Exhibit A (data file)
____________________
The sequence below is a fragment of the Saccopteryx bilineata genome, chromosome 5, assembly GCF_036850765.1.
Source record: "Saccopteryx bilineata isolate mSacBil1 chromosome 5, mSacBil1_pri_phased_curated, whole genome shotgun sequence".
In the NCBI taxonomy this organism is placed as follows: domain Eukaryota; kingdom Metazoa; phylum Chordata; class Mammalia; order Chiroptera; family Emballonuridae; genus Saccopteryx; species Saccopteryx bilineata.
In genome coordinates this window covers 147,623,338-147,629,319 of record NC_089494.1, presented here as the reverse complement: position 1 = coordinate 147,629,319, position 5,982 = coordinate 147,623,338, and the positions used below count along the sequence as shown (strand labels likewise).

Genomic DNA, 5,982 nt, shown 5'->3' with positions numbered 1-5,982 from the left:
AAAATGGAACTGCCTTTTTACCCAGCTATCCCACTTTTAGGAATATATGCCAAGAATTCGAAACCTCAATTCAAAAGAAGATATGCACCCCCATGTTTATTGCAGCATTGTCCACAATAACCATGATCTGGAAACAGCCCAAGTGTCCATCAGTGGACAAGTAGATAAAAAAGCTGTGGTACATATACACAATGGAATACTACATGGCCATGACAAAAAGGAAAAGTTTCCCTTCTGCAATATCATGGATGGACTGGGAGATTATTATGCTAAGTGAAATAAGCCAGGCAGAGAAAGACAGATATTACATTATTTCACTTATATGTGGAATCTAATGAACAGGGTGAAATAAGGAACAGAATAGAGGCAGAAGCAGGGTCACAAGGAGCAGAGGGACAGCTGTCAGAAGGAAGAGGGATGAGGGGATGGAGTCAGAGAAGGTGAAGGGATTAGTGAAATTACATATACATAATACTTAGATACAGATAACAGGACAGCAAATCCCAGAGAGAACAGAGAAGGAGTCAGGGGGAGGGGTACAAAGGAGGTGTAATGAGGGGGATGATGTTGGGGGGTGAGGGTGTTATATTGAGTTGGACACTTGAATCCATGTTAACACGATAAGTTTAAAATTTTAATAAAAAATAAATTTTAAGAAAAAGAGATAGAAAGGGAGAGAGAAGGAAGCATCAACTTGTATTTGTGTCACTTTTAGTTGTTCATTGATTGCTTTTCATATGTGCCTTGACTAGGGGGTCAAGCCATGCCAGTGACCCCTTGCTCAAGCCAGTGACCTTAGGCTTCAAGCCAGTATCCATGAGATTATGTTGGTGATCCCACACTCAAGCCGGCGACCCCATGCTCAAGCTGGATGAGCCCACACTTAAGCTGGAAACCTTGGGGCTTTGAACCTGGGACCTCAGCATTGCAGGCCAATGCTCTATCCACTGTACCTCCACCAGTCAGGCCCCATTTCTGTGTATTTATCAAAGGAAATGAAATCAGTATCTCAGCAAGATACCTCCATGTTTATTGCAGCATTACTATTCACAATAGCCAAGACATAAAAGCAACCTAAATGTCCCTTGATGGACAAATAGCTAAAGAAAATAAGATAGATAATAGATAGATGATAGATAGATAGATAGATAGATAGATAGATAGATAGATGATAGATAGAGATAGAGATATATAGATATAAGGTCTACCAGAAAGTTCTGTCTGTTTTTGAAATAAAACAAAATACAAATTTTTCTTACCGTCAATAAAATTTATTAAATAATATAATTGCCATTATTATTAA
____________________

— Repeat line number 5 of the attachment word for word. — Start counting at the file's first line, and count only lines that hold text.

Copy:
Genomic DNA, 5,982 nt, shown 5'->3' with positions numbered 1-5,982 from the left: